Maria Pang was born in Guatemala, adopted by two moms and raised as part of a diverse family living in Minneapolis. She will graduate from St. Catherine University in December 2020 with degrees in studio art and digital humanities. Her artistic areas of focus include graphic design and photography, which she often combines in her artwork. Maria’s pieces frequently address her personal feelings and reveal the complexity of relationships in her life.
During her undergraduate career, Maria has been an active member of the St. Kate’s community. She worked in dining service, preparing and serving food. She also attended various arts-related activities around campus: movies and music performances, productions at The O’Shaughnessy and lectures by nationally recognized speakers such as Sr. Helen Prejean and Pao Houa Her. These experiences have broadened her awareness of the complexity of the world and the perspectives of other people.
Her future plans include pursuing a summer internship to learn new skills that relate to art. She hopes to secure a job that will allow her to continue to work with Photoshop and Illustrator. In addition, she plans to continue her current series, titled Everett Project, in which she explores her relationship with her nephew and the theme of new beginnings. Her career goals, combined with her art practice, allow her to express her deep commitment to nurturing relationships and cherishing others.
My work reflects the ever-expansive dialogue of my intellectual and emotional engagement with the world. This conversation is expressed and challenged through a range of mediums such as ceramics, photography, cut paper, and graphic design. In this translation of self-exploration, I have both evolved my skill set as a craftsperson and my perspective as a visual designer.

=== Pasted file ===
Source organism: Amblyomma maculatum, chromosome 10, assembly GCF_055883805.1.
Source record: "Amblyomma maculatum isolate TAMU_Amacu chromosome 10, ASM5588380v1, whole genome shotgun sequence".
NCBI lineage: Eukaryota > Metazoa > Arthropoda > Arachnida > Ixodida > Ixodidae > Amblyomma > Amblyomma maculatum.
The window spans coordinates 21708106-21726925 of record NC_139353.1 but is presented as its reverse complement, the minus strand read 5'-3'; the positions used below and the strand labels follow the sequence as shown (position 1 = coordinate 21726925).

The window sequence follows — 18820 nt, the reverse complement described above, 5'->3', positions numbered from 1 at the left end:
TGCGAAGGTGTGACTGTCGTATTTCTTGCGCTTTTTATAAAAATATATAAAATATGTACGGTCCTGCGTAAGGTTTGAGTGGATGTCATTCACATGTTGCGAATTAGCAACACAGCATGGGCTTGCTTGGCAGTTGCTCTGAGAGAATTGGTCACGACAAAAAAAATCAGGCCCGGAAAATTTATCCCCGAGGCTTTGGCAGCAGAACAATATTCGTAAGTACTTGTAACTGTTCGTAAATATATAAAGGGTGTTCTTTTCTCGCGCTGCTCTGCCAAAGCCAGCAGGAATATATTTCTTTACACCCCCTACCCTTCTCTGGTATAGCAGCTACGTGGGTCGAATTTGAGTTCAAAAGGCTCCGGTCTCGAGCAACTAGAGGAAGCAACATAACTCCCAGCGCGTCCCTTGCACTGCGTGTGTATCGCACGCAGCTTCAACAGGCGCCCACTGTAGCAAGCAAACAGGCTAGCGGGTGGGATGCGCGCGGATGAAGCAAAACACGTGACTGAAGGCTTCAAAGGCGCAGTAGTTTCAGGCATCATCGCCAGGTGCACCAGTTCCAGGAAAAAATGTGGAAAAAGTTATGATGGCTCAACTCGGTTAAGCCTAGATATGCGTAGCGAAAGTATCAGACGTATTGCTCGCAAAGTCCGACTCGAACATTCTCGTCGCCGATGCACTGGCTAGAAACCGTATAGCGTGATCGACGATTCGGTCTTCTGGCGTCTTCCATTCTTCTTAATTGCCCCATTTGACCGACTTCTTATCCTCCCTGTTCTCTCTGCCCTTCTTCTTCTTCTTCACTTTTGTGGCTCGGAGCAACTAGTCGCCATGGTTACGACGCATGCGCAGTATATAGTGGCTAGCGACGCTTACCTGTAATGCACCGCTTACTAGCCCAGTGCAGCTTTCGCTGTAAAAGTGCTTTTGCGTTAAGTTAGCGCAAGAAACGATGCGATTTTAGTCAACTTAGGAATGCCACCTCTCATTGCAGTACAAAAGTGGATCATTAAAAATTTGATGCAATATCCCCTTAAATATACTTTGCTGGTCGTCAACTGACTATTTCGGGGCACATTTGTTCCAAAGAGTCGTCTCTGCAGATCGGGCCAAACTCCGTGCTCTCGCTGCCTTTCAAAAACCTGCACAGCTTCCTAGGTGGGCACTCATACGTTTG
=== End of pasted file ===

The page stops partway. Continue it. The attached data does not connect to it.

As a child, I spent my life between two households and their strikingly different cultures. This gift has led me to explore the dichotomous nature of my own character and identity, aspects that have emerged as focal points of my present work both through its conception and in its execution. As an artist, I see my role as a vessel for the creative, my work as much a mystery to me as those who watch it unfold.
Relationships have become central to my art, those that connect me to the natural world and those that I share with the people in my life. In reflection of this concept, I have come to reconstruct the means by which I wield my art; more than an aspect of our visual world, it is a tool, it is an instrument and it is a gift. Spurred by the power of potential, I attempt to reimagine my conception of art’s purpose through the use of form and convention.
Alex Sanchez was raised in the natural haven of the Pacific Northwest and it was there that her imagination bloomed amongst the brooks and trees. Drawn to the visual world from a young age, her work was once largely a collection of napkin scribbles completed in whatever black or red pen that could be found at the bottom of her mother’s purse. Her work has since evolved in its form through a variety of expressions including ceramics, digital design, and cut paper. (Although scrap paper sketches remain a favored medium.) Adamant in the fact that she would not pursue a career in graphic design, it was upon completion of the Publication Design course at St. Catherine University that she now finds herself three years later, completing degrees in psychology and studio art with a focus in graphic design.
Throughout her time at St. Kate’s, Alex has gained a variety of professional and creative experiences. During her freshman year, she designed Title IX posters for the campus community. She went on to become a Design Team member (2019) and a Design Team Lead (2020), as well as a contributor for Ariston, St. Catherine University’s annual student art and literary publication. During 2019-2020, Alex also served as the graphic designer for The St. Kate’s Empty Bowls Project. In 2017 and 2019, Alex’s work was nominated by her professors for inclusion in the Student Art Forum, an annual exhibition of artwork by undergraduate students at Twin Cities educational institutions. In addition, she has had the joy of studying abroad in Chile, Nepal, and Italy. The three experiences, each unique in their own right, afforded her the opportunity to expand upon the creative means and methods in which she has explored and expressed emotion, relationships, dichotomies, and concepts.